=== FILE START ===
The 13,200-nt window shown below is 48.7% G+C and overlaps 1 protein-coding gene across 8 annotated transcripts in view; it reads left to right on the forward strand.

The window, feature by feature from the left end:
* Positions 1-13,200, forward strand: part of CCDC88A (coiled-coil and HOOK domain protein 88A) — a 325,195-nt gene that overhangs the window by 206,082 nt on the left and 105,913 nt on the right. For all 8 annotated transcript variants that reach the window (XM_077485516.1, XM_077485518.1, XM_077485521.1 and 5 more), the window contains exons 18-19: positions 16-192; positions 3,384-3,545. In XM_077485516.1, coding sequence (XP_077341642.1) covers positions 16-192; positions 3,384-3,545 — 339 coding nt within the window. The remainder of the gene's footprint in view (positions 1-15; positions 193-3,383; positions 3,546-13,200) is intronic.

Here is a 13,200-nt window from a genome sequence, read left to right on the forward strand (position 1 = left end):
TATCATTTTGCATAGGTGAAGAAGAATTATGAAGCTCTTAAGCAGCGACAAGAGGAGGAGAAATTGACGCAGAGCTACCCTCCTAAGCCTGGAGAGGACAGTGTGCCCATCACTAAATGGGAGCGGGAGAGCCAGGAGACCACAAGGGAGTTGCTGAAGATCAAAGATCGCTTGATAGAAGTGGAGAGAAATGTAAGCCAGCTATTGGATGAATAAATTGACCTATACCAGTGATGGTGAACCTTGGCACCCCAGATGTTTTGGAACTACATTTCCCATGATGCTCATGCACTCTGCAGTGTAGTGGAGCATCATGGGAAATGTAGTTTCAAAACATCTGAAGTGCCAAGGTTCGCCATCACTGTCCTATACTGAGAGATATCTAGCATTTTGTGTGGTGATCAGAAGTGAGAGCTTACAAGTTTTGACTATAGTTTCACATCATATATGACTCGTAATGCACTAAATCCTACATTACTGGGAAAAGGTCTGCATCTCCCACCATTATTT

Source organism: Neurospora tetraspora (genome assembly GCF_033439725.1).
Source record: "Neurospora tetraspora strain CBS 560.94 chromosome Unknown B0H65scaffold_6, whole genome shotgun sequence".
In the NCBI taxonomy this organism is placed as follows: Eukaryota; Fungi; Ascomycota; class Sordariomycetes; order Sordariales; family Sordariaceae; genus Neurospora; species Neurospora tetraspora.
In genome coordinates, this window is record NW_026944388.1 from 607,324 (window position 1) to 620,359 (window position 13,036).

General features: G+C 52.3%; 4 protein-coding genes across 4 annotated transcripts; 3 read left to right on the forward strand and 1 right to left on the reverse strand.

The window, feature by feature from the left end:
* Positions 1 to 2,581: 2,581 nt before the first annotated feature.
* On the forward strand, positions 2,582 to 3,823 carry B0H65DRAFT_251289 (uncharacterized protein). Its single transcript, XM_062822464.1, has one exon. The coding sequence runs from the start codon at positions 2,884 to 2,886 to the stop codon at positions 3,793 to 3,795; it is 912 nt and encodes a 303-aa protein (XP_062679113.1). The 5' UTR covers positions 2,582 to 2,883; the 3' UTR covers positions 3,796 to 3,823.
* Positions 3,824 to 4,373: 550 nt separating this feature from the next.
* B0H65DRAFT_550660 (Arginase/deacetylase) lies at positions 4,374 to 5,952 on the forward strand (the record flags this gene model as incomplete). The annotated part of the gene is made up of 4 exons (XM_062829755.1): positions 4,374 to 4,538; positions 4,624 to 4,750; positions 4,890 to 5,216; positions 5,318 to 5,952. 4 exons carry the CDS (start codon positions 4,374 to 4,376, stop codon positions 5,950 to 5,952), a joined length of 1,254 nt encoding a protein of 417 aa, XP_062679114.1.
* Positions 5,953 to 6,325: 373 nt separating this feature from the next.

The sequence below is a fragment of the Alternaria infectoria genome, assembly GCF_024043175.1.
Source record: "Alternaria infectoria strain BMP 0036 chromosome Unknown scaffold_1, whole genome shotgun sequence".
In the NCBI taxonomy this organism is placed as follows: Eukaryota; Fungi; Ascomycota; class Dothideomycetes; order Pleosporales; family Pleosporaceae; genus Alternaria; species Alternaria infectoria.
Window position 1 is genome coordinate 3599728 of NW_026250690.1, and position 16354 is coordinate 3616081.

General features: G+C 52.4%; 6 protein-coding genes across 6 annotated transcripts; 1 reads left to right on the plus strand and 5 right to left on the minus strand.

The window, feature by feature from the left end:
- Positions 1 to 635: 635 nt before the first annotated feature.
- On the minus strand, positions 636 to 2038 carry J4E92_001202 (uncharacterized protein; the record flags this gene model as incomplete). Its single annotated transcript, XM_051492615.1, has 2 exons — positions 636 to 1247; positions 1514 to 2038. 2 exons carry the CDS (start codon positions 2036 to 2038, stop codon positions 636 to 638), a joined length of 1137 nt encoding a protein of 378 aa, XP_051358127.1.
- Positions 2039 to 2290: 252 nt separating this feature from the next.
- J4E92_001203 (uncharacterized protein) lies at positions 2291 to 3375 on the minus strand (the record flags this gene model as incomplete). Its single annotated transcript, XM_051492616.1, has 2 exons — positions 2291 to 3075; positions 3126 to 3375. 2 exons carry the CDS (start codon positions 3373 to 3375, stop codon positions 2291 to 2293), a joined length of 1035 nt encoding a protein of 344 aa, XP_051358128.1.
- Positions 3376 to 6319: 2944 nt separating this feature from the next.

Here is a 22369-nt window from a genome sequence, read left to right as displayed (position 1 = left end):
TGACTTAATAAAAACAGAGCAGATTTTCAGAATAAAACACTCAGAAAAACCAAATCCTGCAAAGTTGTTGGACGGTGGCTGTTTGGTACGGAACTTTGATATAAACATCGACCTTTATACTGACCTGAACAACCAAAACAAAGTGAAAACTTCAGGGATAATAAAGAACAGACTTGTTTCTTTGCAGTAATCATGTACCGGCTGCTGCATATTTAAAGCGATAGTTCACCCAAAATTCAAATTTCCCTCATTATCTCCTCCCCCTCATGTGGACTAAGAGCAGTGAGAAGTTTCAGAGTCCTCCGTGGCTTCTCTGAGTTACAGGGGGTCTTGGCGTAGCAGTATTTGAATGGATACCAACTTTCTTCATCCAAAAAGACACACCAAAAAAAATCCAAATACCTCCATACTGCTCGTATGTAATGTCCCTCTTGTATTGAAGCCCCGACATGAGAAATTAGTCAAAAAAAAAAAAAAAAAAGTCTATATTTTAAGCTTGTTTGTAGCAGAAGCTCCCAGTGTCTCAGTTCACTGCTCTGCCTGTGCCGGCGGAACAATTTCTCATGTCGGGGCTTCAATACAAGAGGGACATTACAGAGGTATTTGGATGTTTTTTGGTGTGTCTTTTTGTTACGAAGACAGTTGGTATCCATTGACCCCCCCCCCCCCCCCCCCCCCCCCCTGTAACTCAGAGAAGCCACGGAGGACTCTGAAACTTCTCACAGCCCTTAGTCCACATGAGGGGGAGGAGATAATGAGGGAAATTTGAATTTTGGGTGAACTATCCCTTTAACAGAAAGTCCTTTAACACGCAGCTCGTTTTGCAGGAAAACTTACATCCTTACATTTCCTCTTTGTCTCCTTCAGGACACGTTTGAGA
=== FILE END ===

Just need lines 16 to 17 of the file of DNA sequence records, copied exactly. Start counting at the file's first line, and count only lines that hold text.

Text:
* Positions 5,953 to 6,325: 373 nt separating this feature from the next.

The sequence below is a fragment of the Alternaria infectoria genome, assembly GCF_024043175.1.